Descriptors of competences
The Framework provides descriptors for each of the 20 competences that are contained in the competence model.
What are descriptors?
Competence descriptors are positively formulated statements that describe observable behaviours which indicate that the person concerned has achieved a certain level of proficiency with regard to a competence. In order for descriptors to be relevant for curriculum planning, teaching and learning, and assessment, the descriptors are formulated using the language of learning outcomes. These descriptors help to operationalise the competences and provide tools for educational practice.
The RFCDC descriptors
Volume 2 of the Framework includes 447 validated descriptors, of which 135 are considered key descriptors and correspond to one of the three levels of proficiency (basic, intermediate and advanced). The statistical procedure used to scale the descriptors makes it highly probable that if a person displays the behaviour corresponding to a descriptor at the advanced level, then this person will also be able to display the behaviours corresponding to the descriptors at the intermediate and basic levels for the same competence.
Besides the list of scaled descriptors validated for learners above age 10, a separate list of descriptors validated for younger learners is available below.
The descriptors can be useful in several ways, including:
- as reference points for curriculum development at different levels, from national curricula to school-based curricula;
- for the design, implementation and evaluation of learning activities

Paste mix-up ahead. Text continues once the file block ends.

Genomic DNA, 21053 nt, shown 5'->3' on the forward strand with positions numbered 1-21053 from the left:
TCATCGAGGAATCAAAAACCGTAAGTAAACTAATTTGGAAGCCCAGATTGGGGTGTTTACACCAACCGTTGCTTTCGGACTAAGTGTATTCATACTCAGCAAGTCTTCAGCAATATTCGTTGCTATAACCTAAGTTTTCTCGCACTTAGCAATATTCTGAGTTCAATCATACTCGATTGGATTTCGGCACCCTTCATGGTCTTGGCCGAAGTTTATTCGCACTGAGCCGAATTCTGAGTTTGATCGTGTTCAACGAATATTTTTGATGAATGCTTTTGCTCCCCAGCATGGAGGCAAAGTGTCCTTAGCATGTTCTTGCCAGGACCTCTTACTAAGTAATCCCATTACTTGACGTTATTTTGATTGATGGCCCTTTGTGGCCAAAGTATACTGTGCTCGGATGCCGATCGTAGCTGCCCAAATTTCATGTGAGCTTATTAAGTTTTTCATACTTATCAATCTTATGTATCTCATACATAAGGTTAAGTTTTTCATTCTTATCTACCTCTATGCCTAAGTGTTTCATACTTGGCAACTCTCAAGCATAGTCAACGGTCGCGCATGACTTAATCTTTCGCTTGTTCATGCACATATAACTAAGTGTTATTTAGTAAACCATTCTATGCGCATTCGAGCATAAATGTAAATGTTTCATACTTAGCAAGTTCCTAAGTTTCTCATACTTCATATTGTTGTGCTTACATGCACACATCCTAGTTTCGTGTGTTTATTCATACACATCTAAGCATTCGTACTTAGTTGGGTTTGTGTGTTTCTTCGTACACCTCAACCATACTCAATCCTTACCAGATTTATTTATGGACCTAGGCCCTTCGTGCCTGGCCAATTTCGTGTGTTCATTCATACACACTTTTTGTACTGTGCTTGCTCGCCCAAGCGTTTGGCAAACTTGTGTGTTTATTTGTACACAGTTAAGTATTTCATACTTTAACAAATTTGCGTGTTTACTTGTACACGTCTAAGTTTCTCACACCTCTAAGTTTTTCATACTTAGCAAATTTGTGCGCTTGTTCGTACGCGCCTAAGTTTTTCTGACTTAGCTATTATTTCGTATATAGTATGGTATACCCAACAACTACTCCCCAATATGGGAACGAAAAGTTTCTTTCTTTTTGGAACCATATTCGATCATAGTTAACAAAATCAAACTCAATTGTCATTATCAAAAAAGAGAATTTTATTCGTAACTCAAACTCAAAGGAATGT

- for the assessment of learners;
- for self-assessment and as an aid for critical reflection on learning, whether this takes place in a formal, non-formal or informal educational setting.
The bank of descriptors should be seen as a toolbox from which to pick and combine the most relevant elements considering the level of the learners and their specific context. When choosing the most relevant descriptors to set as expected learning outcomes, educators should consider that learning activities need to provide meaningful opportunities for all learners to move to higher levels of proficiency or to stabilise and consolidate proficiency for various competences. The use of descriptors, because they are formulated in positive terms, allows for recognising what learners can do, and the absence of behaviours should guide future educational interventions and not be used to categorize or label the learner in a negative manner.
For more information on descriptors' uses and purposes
The main set of descriptors was based on a piloting process involving learners aged 10 years and older. In order to support teachers working for the development of competences for democratic culture with children below the age of 10, a separate set of descriptors has been developed and tested. These descriptors have not been scaled by level of proficiency, due to the specificity of the dynamics and variability in the development of competences at this early age. Some of these descriptors correspond to descriptors that are also valid for learners above 10 years of age, some are reformulations of descriptors for older learners but taking into account the age of the children, while others are new descriptors that are appropriate for children below 10.
Download the list of descriptors for younger learners (below 10 years of age) and guidance on their use.